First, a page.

Angry Taiwanese fishermen burned Filipino flags in protest Monday after the Philippine coastguard fired on a Taiwan fishing boat killing a crew member.
Philippine President Benigno Aquino called for calm as tensions escalated between the two countries over last week's incident in which the 65-year-old fisherman was shot dead.
Hundreds of fishermen wearing yellow headbands and chanting "Justice must be done!" and "Killer must be punished!" hurled eggs at the Philippine de facto embassy in Taipei, which was guarded by dozens of police.
Aquino said Monday that the embassy in Taiwan was in talks with Taiwanese foreign ministry officials and had assured them an investigation was being carried out.
"I think it is in the interest of both parties to proceed in a calm basis," Aquino told reporters. "We are proceeding in that manner."
The Philippine coastguard admitted on Friday to firing at one of four Taiwanese fishing vessels that it said had strayed into the country's waters.
Taiwanese authorities said more than 50 bullets hit the 15-tonne vessel, and fisherman Hung Shih-cheng was killed.
The victim's son, who was with his father and two other sailors on the boat at the time, has insisted they did not cross into Philippine waters.
Prosecutor Liu Chia-kai described the incident as "nothing but a slaughter", after examining the boat after it was towed back from sea.
Taiwan's government has come under pressure from the opposition and the media to take action.
US State Department spokeswoman Jen Psaki told reporters Washington was urging all sides to "to refrain from provocative actions".
"The United States has been in touch with both the Philippine government and the Taiwan authorities regarding this incident. And we welcome the Philippine government's pledge to conduct a full and transparent investigation," she said.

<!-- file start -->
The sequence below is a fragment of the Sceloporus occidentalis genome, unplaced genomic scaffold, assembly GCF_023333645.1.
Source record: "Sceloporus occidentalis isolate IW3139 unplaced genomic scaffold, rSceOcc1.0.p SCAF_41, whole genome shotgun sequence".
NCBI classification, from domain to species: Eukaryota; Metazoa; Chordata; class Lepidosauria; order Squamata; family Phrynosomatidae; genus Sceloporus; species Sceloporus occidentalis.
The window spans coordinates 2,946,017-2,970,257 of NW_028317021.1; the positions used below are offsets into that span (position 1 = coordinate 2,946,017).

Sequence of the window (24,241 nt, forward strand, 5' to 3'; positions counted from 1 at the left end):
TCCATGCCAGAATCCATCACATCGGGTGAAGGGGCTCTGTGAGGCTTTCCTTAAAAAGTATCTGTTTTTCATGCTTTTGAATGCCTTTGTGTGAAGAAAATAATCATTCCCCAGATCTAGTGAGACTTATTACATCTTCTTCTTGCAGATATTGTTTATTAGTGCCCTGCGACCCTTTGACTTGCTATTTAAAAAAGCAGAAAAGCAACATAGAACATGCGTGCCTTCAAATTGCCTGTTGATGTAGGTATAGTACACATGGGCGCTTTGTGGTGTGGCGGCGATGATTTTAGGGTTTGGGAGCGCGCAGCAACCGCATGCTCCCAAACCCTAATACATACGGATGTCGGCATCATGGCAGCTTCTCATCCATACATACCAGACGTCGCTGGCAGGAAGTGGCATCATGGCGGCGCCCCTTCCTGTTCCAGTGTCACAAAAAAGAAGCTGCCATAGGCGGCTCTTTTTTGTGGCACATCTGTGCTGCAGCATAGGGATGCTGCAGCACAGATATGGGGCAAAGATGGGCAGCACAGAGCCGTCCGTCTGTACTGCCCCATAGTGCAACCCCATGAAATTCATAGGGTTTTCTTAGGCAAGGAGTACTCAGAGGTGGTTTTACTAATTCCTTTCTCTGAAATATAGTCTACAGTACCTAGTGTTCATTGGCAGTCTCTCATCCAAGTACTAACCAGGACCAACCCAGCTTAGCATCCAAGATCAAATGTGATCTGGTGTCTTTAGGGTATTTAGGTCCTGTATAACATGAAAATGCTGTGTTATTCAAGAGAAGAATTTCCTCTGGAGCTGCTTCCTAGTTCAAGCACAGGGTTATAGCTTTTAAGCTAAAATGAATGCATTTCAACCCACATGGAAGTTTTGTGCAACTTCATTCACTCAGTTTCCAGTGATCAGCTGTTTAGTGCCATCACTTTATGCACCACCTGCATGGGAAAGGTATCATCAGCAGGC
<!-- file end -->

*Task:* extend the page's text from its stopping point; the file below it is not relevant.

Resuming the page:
Aquino declined to comment on demands by Taiwan at the weekend for his government to apologise for the shooting and pay compensation to the victim's family, or face a potential freeze in sending Filipino workers to the island.
There are about 87,000 Philippine domestic helpers and other workers in Taiwan, who send home hundreds of millions of dollars a year.
Taiwan at the weekend sent four coastguard and naval vessels to protect its fishermen in waters near the Philippines.
The Philippine government said on Sunday that Antonio Basilio, head of the Philippines' de facto embassy in Taiwan, had visited the family of the fisherman and "extended condolences and apologies".
Aquino said he did not want to comment further, preferring to let diplomats handle the dispute.
"If we comment on that (at the presidential) level, we guarantee the issue will escalate," Aquino said.
The incident comes at a time of heightened tensions around the region over rival claims to the nearby South China Sea.
China, the Philippines, Taiwan, Vietnam, Malaysia and Brunei all have competing claims to parts of the sea.
Taiwan has ruled itself since 1949, but China still considers the island part of its territory. The Philippines, like most countries, officially recognises China over Taiwan but maintains trade ties with the island.